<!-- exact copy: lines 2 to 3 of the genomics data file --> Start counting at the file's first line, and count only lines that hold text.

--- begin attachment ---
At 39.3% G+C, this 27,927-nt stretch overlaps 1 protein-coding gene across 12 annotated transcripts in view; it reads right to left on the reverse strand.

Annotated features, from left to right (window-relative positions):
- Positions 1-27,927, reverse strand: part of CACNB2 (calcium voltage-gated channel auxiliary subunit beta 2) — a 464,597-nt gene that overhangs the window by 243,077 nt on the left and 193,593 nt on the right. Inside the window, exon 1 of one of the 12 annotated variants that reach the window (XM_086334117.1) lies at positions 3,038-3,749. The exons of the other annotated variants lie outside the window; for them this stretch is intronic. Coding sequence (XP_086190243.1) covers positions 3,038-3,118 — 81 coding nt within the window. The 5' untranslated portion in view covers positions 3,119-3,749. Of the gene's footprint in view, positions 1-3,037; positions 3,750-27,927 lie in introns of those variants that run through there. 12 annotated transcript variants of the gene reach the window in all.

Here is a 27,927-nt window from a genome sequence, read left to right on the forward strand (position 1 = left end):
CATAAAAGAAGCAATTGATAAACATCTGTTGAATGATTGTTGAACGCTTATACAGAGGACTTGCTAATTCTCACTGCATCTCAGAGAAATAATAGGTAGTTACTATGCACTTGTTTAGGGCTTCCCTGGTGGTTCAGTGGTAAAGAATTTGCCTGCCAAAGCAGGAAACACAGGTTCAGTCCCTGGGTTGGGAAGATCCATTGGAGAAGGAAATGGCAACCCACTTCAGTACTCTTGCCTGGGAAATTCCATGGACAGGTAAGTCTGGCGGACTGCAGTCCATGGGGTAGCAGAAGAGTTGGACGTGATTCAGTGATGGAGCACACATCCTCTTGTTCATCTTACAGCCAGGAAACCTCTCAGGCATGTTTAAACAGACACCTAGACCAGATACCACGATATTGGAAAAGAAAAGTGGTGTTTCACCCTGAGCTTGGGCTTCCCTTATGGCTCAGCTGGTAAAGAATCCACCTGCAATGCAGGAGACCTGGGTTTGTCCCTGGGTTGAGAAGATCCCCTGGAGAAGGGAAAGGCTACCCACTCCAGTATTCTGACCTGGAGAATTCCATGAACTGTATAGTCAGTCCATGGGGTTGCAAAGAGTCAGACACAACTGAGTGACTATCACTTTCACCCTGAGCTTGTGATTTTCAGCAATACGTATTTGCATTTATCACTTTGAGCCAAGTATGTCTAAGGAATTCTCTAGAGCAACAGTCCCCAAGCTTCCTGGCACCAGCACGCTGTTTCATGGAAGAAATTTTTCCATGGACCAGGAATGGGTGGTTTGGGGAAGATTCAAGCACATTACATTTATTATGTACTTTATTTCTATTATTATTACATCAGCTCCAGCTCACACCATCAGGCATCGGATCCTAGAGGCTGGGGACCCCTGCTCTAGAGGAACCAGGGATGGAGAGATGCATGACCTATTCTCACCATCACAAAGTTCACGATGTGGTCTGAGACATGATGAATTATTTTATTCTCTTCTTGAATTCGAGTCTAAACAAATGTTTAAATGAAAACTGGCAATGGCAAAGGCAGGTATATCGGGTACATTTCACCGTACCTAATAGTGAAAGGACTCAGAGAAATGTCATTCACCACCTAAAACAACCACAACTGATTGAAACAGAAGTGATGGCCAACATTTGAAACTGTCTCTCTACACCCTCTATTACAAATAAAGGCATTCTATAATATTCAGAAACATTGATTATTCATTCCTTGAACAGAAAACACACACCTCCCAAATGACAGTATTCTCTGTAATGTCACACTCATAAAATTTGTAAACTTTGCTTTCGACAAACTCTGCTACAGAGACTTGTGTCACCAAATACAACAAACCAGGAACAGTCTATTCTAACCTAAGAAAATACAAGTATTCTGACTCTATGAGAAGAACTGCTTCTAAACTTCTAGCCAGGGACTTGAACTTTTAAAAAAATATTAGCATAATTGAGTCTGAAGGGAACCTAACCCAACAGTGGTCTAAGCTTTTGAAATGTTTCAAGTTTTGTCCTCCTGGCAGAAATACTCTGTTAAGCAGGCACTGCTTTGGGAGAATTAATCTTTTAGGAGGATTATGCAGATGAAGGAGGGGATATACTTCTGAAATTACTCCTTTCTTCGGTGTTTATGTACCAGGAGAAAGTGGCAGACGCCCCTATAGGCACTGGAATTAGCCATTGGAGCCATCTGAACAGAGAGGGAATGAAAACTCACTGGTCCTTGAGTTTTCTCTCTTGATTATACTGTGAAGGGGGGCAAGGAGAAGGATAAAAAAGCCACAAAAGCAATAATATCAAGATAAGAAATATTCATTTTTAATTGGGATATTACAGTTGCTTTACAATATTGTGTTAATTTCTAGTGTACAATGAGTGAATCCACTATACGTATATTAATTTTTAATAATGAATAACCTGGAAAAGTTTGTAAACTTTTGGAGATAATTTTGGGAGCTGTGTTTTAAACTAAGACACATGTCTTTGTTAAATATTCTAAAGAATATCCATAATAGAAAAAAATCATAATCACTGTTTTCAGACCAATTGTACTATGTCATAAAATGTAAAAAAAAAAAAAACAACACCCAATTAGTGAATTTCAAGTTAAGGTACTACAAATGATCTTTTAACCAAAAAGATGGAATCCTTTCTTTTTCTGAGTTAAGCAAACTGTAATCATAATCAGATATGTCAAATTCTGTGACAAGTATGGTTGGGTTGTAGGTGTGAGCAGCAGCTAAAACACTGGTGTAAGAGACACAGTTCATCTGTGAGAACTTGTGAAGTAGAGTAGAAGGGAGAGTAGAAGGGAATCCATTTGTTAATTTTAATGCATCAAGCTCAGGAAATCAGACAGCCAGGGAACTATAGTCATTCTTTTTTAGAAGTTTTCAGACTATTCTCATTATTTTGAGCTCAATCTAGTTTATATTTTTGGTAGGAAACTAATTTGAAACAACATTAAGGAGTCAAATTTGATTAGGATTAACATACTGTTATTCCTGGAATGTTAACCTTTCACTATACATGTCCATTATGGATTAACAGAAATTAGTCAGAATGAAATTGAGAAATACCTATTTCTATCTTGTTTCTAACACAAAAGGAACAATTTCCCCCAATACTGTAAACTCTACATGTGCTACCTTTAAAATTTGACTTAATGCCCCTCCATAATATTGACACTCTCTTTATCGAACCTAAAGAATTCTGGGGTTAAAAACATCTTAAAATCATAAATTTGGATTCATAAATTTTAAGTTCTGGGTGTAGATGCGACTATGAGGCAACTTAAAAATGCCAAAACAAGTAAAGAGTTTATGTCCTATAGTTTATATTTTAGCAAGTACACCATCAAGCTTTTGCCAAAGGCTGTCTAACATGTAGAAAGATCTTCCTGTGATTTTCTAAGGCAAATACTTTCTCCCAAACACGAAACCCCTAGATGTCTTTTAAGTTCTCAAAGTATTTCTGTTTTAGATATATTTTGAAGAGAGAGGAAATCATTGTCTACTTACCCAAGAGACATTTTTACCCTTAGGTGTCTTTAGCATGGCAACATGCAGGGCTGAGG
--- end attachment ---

Annotated features, from left to right (window-relative positions):
- Positions 1-27,927, reverse strand: part of CACNB2 (calcium voltage-gated channel auxiliary subunit beta 2) — a 464,597-nt gene that overhangs the window by 243,077 nt on the left and 193,593 nt on the right. Inside the window, exon 1 of one of the 12 annotated variants that reach the window (XM_086334117.1) lies at positions 3,038-3,749. The exons of the other annotated variants lie outside the window; for them this stretch is intronic. Coding sequence (XP_086190243.1) covers positions 3,038-3,118 — 81 coding nt within the window. The 5' untranslated portion in view covers positions 3,119-3,749. Of the gene's footprint in view, positions 1-3,037; positions 3,750-27,927 lie in introns of those variants that run through there. 12 annotated transcript variants of the gene reach the window in all.